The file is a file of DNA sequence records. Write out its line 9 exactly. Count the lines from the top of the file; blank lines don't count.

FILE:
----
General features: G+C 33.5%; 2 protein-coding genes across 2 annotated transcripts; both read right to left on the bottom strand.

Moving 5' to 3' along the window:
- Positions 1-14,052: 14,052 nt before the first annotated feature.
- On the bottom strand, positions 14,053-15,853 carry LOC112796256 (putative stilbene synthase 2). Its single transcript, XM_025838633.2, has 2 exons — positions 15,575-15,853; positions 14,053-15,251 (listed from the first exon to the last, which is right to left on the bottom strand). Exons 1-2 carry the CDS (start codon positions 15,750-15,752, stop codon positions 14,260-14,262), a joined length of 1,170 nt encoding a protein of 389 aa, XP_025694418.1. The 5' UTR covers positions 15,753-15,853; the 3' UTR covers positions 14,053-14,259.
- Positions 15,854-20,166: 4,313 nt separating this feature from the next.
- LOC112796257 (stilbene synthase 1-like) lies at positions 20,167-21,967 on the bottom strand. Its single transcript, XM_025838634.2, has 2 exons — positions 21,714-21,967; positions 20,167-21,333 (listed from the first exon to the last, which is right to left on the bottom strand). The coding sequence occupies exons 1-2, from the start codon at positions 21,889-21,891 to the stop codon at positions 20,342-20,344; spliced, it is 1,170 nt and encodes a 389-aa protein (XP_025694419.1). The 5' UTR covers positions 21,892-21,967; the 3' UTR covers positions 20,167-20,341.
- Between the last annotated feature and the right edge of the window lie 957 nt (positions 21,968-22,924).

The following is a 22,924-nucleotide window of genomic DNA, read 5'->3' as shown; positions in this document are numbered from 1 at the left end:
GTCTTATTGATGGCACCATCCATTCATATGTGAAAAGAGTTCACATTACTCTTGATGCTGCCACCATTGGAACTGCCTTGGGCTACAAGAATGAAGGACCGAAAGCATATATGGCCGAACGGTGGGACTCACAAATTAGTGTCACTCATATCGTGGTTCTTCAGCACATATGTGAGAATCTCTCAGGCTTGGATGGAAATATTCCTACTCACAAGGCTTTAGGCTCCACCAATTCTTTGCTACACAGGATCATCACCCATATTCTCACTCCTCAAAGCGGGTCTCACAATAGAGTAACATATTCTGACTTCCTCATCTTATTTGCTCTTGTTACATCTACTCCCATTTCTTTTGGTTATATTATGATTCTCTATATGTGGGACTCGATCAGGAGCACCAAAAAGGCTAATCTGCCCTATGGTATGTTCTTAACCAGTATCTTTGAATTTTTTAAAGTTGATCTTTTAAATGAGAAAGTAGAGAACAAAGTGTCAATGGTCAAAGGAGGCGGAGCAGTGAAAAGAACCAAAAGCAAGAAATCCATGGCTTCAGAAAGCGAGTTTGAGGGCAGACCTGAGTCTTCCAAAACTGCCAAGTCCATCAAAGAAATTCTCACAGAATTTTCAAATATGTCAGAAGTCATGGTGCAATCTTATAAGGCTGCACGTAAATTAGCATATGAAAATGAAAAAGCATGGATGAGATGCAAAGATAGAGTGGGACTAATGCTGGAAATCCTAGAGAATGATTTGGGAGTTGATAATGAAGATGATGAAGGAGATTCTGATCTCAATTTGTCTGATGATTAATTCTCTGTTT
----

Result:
GTCTTATTGATGGCACCATCCATTCATATGTGAAAAGAGTTCACATTACTCTTGATGCTGCCACCATTGGAACTGCCTTGGGCTACAAGAATGAAGGACCGAAAGCATATATGGCCGAACGGTGGGACTCACAAATTAGTGTCACTCATATCGTGGTTCTTCAGCACATATGTGAGAATCTCTCAGGCTTGGATGGAAATATTCCTACTCACAAGGCTTTAGGCTCCACCAATTCTTTGCTACACAGGATCATCACCCATATTCTCACTCCTCAAAGCGGGTCTCACAATAGAGTAACATATTCTGACTTCCTCATCTTATTTGCTCTTGTTACATCTACTCCCATTTCTTTTGGTTATATTATGATTCTCTATATGTGGGACTCGATCAGGAGCACCAAAAAGGCTAATCTGCCCTATGGTATGTTCTTAACCAGTATCTTTGAATTTTTTAAAGTTGATCTTTTAAATGAGAAAGTAGAGAACAAAGTGTCAATGGTCAAAGGAGGCGGAGCAGTGAAAAGAACCAAAAGCAAGAAATCCATGGCTTCAGAAAGCGAGTTTGAGGGCAGACCTGAGTCTTCCAAAACTGCCAAGTCCATCAAAGAAATTCTCACAGAATTTTCAAATATGTCAGAAGTCATGGTGCAATCTTATAAGGCTGCACGTAAATTAGCATATGAAAATGAAAAAGCATGGATGAGATGCAAAGATAGAGTGGGACTAATGCTGGAAATCCTAGAGAATGATTTGGGAGTTGATAATGAAGATGATGAAGGAGATTCTGATCTCAATTTGTCTGATGATTAATTCTCTGTTT